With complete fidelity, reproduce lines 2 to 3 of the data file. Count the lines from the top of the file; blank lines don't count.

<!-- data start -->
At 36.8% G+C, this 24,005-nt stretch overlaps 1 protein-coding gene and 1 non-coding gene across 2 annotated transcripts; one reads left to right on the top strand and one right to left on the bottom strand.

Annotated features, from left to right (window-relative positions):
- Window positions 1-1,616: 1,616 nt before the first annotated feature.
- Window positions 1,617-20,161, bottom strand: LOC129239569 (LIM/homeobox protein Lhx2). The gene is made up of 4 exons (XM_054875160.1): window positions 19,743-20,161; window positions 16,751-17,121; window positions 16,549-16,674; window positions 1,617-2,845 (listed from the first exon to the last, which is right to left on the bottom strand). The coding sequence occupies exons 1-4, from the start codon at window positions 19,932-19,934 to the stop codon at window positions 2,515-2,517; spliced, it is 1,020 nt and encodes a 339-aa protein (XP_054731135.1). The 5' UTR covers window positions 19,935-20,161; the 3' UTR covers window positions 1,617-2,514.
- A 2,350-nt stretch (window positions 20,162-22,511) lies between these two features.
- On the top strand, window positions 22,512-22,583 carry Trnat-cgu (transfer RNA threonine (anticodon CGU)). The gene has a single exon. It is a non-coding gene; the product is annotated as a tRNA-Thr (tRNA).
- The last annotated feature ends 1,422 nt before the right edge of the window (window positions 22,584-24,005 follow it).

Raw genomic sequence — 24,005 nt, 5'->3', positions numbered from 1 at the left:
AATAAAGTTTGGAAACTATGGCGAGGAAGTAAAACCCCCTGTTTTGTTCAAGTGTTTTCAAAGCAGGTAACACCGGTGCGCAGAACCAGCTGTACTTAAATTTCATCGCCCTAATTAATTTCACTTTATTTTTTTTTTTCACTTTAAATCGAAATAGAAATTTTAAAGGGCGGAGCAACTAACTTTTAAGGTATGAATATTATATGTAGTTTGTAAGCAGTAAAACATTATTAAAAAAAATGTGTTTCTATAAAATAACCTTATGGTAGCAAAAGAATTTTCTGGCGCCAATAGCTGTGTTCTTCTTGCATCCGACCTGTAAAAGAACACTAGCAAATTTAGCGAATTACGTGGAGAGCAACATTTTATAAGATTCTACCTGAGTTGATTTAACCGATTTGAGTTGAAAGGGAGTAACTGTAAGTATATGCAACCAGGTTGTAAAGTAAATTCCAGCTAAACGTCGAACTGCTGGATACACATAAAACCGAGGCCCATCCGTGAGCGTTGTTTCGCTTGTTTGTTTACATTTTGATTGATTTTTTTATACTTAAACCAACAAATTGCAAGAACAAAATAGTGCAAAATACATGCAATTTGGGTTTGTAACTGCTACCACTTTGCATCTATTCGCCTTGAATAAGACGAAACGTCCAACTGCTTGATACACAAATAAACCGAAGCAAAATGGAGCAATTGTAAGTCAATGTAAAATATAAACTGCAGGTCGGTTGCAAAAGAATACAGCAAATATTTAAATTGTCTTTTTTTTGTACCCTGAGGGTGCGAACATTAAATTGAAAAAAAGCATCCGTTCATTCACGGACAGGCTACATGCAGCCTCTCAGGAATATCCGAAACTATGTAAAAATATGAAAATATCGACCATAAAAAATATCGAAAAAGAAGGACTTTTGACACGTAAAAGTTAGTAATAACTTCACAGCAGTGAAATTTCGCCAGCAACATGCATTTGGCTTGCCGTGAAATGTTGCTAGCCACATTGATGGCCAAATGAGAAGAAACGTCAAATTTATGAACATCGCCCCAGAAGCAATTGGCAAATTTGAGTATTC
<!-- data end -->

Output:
Annotated features, from left to right (window-relative positions):
- Window positions 1-1,616: 1,616 nt before the first annotated feature.